Sources on Capitol Hill told CNSNews.com that despite “widespread discontent” among rank-and-file Republicans, it is unlikely that House Minority Leader John Boehner (R-Ohio) will even be challenged for his position in the new Congress.
“The general feeling around here is, ‘Let’s just get rid of all of them,’” one Republican aide said Friday. “We’re just not big fans (of Boehner.) We have got to get someone in who has a better way of relating to people.”
But the most likely candidate, Rep. Paul Ryan (R-Wis.), a conservative who, sources say, several members have privately urged to run for the post, took himself out of the running on Friday.
In a statement issued to CNSNews.com, Ryan said that despite the “outpouring of support,” he has opted out for personal reasons.
“I share their hunger for reform and will work tirelessly as a policy leader for the Republican Party,” Ryan said. “My first priority in life will always be my wife and my three young children. As I reflect upon the strains that this position would place on my young family, I have decided not to enter my name as a candidate for House Minority Leader.”
House GOP Whip Roy Blunt (R-Mo.) and Republican Conference Chairman Adam Putnam (R-Fla.) announced last week that they will step down. Reps. Eric Cantor (R-Va.) and Mike Pence (R-Ind.), respectively, have declared their candidacies to fill those vacancies.
Conservatives outside of Congress have been calling for change in GOP leadership in the House since the election. On Wednesday, CNSNews.com reported, conservative activist Richard Viguerie called on the entire House Republican leadership team to step down.
Grover Norquist, president of Americans for Tax Reform, told CNSNews.com on Friday that there is actually more pressure for Boehner to step down coming from outside the Capitol than inside, but members are the only ones who truly know who will be their best leader.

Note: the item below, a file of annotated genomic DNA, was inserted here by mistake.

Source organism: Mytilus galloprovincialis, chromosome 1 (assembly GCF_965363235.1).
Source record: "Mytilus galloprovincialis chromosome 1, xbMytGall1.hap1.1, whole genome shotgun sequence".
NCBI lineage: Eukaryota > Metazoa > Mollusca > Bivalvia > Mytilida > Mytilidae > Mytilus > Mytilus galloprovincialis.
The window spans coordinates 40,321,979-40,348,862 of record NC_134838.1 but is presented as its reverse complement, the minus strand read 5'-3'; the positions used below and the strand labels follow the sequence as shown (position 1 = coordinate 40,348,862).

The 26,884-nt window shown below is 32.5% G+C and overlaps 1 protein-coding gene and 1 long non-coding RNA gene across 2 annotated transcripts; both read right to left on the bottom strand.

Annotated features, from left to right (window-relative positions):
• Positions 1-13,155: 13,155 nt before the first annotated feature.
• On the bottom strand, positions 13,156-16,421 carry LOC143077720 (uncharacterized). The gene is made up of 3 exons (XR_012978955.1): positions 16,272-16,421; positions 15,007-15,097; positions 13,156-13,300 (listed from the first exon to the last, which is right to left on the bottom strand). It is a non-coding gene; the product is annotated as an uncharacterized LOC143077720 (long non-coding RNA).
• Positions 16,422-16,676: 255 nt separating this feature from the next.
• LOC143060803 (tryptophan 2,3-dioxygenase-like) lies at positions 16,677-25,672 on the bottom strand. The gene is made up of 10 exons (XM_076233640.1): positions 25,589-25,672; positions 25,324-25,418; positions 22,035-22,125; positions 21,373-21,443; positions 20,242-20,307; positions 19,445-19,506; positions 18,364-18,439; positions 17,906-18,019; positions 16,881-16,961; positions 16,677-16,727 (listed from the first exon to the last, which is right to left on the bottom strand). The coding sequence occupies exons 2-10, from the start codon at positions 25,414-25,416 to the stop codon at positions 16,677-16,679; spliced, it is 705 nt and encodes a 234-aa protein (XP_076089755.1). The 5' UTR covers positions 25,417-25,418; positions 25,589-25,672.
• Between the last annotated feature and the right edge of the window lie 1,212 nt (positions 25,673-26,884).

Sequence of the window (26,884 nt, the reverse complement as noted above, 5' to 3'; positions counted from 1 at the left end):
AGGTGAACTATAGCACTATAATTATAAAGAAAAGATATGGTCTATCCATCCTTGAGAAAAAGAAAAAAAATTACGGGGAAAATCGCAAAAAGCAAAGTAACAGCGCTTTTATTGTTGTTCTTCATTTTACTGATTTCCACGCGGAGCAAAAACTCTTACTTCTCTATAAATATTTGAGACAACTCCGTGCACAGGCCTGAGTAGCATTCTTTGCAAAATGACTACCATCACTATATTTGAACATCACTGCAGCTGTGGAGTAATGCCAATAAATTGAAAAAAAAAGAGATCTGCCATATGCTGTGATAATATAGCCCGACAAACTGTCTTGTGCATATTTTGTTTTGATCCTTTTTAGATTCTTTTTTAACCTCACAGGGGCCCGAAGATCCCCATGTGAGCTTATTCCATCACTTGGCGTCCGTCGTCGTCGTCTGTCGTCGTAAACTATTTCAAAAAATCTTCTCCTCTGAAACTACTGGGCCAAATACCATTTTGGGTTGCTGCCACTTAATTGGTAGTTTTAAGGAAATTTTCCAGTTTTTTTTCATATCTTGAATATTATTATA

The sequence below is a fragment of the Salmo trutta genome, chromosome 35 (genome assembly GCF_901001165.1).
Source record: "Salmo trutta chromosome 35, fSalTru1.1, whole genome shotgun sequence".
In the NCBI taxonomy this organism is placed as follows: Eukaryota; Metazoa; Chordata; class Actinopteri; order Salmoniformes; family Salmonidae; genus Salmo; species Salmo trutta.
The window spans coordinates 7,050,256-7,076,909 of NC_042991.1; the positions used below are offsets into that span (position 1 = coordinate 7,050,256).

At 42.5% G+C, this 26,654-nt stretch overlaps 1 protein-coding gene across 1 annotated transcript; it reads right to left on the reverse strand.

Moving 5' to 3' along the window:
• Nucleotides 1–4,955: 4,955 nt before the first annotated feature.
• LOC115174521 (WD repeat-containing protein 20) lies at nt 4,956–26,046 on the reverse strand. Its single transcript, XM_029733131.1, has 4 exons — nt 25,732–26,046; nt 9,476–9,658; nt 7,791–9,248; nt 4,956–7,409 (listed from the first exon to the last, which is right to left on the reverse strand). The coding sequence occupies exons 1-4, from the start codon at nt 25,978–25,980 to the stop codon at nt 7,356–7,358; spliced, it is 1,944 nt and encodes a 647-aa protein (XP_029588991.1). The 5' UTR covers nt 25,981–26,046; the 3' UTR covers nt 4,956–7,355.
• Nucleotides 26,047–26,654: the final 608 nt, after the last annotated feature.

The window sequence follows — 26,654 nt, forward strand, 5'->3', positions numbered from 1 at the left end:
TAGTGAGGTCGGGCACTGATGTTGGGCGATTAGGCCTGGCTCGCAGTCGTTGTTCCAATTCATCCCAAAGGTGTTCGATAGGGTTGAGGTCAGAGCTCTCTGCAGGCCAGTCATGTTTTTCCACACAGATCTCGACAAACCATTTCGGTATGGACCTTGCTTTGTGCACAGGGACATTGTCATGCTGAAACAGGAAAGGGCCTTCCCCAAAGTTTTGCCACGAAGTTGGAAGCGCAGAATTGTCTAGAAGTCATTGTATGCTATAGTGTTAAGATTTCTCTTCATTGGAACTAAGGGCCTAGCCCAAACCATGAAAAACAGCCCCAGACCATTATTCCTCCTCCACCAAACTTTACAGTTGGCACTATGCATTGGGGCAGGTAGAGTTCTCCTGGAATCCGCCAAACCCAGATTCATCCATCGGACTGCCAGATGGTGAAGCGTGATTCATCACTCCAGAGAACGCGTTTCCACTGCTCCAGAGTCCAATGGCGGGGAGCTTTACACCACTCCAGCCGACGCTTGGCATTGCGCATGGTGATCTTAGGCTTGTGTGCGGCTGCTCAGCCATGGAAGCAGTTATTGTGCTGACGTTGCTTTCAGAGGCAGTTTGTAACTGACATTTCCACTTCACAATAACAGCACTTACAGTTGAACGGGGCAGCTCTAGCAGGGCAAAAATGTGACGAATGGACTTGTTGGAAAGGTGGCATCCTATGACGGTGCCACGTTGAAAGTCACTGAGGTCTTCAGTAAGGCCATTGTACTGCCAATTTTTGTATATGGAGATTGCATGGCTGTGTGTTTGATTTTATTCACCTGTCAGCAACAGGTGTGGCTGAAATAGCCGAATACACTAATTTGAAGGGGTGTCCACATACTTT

“This is one where outside groups and individuals have no say in what happens,” Norquist said. “We can’t possibly understand the internal politics of it, but we can be sure that if members felt strongly enough about getting rid of him, he would be gone.”
One possible reason why no one is rising to the challenge, however, may be that making a run for the position is a political risk many members are not willing to take.
One congressional staffer called it “too much of a personal gamble for a job that nobody really wants anyway.”
Conservatives in particular may have shied away from running against Boehner because they remember the 2006 election, in which Pence ran for leader and was soundly beaten by Boehner 168-27.
“There isn’t the usual purging that you would expect after two election years of loss,” one aide told CNSNews.com. “In 2006, it became clear that conservatives weren’t going to lead the party. I think House conservatives are recoiling from that.”
After heavy Republican losses in the House in 2006, Pence ran against Boehner for minority leader stating that that “Republicans had not only lost their majority but lost their way.”
“In order to attain a strong and lasting majority there ought to be a new breed of candidates that seek to leave a foundation of arguments in favor of policies that will stand the test of time,” Pence wrote at the time.
Pence, former chairman of the powerful Republican Study Committee, is seeking to become House Republican Conference chairman.
“As we choose who will lead us in the days ahead, it is essential that we learn the lessons of 2006 and 2008 with an eye toward 2010,” the conservative member said in a press statement announcing his candidacy.
Boehner has endorsed Pence for the position.
“We need him at the leadership table in the 111th Congress,” Boehner said Thursday.
Both Boehner and outgoing Minority Whip Roy Blunt (R-Mo.) have attributed Republican casualties in Tuesday’s elections to conditions that were out of their control.
“We fought a spirited battle in the face of overwhelming odds and some disadvantages we couldn’t control,” Boehner said in the letter announcing his bid to be reelected as House minority leader.
Democrats expanded their majorities in both the House and Senate, "in part due to circumstances beyond our control," Blunt said.